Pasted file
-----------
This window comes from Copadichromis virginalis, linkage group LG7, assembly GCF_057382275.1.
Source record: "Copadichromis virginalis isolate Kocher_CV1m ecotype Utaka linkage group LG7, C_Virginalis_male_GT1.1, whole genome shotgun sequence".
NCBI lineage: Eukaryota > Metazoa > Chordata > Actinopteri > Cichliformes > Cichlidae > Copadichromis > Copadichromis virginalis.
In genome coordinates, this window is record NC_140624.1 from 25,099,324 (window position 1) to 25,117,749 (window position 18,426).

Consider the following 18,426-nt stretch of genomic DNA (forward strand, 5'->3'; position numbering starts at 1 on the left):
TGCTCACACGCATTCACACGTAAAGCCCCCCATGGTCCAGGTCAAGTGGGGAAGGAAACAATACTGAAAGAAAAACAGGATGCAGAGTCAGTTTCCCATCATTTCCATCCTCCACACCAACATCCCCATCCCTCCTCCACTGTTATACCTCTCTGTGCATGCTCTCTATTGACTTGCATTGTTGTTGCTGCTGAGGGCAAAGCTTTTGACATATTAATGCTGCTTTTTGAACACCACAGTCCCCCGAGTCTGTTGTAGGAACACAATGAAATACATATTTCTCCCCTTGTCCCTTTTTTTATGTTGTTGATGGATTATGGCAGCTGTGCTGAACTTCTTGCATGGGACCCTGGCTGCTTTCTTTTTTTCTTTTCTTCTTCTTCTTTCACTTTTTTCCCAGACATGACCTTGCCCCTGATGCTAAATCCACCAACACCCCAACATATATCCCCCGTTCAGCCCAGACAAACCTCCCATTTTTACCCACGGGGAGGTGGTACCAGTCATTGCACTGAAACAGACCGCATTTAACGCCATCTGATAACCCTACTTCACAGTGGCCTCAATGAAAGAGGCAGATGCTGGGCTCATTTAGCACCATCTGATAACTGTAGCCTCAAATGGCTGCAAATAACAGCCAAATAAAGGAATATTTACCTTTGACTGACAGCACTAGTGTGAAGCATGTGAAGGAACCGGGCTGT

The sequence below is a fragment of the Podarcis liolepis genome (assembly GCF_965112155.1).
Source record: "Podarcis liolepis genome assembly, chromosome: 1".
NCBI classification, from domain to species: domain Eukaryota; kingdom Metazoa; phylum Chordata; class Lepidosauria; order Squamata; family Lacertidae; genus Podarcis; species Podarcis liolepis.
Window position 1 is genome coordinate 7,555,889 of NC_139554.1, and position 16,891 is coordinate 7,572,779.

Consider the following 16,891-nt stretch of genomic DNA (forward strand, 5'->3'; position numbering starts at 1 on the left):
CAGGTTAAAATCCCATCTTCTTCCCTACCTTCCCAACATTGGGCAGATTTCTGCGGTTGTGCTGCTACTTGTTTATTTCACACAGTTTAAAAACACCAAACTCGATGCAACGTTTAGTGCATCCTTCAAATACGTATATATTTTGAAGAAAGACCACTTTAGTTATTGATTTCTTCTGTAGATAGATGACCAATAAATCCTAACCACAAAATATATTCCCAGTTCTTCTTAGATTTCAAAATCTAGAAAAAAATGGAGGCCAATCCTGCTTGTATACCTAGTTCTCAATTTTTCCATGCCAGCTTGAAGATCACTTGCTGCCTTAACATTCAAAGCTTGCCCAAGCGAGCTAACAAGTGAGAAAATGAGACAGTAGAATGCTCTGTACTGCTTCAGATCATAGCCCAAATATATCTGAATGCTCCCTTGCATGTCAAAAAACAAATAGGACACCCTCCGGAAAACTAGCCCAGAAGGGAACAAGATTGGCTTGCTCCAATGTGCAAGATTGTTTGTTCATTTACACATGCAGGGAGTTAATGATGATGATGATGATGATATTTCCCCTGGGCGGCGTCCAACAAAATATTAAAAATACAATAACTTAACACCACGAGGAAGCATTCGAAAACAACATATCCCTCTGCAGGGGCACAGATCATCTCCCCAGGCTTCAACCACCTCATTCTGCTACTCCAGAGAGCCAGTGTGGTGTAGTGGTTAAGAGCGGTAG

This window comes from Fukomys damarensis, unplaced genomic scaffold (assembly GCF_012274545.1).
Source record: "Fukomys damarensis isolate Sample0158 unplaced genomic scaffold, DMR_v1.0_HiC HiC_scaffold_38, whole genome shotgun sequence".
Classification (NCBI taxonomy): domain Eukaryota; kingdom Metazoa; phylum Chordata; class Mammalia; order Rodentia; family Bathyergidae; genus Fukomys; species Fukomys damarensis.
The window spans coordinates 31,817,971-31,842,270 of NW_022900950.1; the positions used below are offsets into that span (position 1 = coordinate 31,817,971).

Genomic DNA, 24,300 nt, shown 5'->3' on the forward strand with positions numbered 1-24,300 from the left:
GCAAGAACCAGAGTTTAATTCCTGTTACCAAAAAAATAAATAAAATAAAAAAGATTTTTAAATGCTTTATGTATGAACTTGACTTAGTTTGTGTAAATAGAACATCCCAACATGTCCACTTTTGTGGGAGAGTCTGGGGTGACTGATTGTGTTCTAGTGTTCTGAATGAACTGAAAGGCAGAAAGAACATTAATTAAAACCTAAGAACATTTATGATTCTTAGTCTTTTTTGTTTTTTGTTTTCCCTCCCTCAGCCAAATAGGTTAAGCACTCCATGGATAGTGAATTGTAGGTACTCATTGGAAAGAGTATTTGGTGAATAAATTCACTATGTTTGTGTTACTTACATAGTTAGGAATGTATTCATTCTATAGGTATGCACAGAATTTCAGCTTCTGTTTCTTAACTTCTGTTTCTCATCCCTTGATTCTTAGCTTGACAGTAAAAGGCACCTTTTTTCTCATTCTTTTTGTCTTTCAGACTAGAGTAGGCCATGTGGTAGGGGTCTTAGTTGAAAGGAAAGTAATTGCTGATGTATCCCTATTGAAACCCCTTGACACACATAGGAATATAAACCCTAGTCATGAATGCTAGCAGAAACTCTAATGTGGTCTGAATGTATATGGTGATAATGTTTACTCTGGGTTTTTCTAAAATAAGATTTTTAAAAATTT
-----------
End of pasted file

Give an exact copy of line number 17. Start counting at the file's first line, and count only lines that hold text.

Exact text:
Genomic DNA, 24,300 nt, shown 5'->3' on the forward strand with positions numbered 1-24,300 from the left: